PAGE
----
The assembled performers represented generations upon generations of circus talent, including the Anastasini Brothers, performing Icarian acrobatics (also known as foot juggling — it’s completely insane), the Garcia Brothers, one of whom is the most energetic juggler I’ve ever met, and the other does an America’s Got Talent-esque roller skating act with his wife, along with our contortionist Elayne Kramer, winner of a Bronze Clown.

Conquering the Challenges: A Year of Touring with the Big Apple Circus

Elayne Kramer; photo: Juliana Crawford.

Yes, you read that right — a Bronze Clown. It sounds silly, but winning a Clown at the International Circus Festival of Monte Carlo is the circus version of the Olympics. Elayne’s act is gorgeous and culminates with her shooting a bow and arrow with her feet.

Conquering the Challenges: A Year of Touring with the Big Apple Circus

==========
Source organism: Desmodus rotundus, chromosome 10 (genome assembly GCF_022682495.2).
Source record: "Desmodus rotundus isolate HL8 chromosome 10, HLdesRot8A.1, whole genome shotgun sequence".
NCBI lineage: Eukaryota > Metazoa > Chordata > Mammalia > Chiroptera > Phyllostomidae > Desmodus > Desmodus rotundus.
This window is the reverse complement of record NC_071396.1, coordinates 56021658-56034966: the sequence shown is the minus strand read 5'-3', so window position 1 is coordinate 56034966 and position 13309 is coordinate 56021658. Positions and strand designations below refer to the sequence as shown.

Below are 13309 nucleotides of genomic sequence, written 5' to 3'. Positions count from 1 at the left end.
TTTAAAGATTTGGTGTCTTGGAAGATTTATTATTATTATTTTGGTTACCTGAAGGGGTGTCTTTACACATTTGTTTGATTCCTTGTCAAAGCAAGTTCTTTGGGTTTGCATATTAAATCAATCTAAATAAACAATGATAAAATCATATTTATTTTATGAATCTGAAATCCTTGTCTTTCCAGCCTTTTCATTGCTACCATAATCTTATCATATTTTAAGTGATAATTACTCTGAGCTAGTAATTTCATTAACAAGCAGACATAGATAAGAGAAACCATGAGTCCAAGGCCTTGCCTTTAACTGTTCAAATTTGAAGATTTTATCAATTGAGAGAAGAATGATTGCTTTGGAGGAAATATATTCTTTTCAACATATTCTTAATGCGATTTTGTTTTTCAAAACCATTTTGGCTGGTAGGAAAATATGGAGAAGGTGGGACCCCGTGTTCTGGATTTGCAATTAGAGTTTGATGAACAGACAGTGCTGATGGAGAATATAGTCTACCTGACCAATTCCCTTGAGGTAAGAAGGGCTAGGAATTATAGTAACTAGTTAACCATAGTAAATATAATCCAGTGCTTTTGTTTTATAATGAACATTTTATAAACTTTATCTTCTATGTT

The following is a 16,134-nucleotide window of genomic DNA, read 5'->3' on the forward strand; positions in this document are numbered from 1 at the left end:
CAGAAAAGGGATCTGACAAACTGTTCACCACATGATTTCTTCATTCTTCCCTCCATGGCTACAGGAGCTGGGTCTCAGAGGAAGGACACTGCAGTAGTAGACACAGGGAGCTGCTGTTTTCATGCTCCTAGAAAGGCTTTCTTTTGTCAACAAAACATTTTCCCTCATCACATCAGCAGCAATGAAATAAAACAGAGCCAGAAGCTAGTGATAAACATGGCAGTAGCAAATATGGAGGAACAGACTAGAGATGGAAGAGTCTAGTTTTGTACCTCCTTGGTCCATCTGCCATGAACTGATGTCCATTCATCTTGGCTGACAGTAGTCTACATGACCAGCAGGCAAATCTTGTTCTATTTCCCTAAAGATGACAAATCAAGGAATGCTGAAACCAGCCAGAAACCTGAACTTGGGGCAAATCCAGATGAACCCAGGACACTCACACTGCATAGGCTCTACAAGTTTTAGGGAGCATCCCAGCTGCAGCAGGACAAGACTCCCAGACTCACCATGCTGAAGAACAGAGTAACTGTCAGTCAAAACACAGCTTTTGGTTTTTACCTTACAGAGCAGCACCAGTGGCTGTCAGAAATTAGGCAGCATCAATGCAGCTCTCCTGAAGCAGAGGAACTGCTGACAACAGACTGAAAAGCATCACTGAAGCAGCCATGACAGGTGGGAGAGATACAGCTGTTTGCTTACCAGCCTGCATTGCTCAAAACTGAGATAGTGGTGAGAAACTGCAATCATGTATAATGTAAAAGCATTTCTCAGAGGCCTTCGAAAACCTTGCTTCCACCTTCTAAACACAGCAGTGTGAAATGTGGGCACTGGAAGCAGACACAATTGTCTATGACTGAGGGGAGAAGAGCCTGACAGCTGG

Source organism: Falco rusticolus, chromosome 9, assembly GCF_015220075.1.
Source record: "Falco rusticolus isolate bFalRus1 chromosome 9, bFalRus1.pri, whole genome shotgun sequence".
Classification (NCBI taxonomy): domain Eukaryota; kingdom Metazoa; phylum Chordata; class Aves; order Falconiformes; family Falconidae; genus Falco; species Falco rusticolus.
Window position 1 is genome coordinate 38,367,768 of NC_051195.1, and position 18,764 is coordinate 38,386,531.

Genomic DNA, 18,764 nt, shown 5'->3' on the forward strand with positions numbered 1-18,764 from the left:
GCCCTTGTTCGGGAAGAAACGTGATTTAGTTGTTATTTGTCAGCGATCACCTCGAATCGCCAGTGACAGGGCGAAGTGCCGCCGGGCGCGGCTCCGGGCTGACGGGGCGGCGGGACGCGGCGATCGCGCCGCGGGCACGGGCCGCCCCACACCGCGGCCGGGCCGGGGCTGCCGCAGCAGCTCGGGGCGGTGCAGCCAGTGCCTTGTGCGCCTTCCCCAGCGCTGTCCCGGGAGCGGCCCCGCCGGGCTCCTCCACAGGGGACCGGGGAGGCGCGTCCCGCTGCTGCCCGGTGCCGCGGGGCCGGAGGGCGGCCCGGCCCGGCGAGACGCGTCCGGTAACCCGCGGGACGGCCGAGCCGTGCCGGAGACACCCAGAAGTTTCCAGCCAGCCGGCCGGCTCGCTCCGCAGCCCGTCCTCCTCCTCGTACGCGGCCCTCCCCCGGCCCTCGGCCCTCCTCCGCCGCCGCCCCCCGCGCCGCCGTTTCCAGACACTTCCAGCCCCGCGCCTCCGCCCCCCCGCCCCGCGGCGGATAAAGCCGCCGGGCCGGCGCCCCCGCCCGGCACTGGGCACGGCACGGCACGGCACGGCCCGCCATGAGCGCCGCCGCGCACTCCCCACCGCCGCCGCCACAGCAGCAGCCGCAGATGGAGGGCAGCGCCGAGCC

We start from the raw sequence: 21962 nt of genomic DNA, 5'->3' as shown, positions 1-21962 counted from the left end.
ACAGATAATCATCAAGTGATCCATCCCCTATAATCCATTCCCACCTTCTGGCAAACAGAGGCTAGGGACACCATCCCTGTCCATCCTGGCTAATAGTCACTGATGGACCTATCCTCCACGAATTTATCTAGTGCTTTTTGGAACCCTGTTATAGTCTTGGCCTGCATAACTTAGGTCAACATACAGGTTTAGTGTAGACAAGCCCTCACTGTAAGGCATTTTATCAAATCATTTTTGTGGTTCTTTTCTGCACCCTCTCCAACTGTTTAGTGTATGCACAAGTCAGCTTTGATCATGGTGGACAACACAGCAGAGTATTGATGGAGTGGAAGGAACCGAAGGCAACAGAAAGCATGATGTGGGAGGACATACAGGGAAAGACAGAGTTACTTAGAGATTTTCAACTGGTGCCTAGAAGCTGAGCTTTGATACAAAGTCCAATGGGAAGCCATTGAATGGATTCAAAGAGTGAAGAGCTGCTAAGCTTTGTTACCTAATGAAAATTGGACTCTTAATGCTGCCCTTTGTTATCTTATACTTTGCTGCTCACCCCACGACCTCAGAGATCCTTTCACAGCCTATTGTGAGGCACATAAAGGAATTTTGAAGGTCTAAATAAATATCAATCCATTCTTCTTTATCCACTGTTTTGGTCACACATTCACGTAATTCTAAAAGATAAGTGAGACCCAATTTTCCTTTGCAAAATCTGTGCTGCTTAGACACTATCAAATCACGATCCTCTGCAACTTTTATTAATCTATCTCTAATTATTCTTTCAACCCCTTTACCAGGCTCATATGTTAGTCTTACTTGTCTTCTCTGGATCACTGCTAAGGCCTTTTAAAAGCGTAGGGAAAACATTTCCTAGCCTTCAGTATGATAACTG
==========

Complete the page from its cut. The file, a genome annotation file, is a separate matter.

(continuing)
Trainer and performer Jenny Vidbel and her rescue dogs; photo: Juliana Crawford.

Our animal trainer, Jenny Vidbel, has one of the smartest and sassiest dogs I’ve ever met named Sheriff. The animals in Jenny’s acts are all rescue animals and when they’re ready to retire, they spend the rest of their days at her farm in the Catskills. She’s also the founder of the Al & Joyce Vidbel Foundation, a non-profit that brings differently abled humans and animals together.

Conquering the Challenges: A Year of Touring with the Big Apple Circus

(l. to r.) Brent McBeth and Joel Jeske with the Big Apple Circus; photo: Juliana Crawford.

It’s easy to think ‘of course these folks can do these amazing things’ — they’ve been training with their families all their lives, but we also have some first generation circus performers like our hilarious clowns Joel Jeske and Brent McBeth, and rola bola performer Jan Damm, assisted by his wife Ariele Ebacher. The show was emceed by our Ringmaster Ty McFarlan, another first generation circus performer. We also featured a live Broadway-caliber eight-person band providing the acoustic backdrop to our show led by our music director Rob Slowik.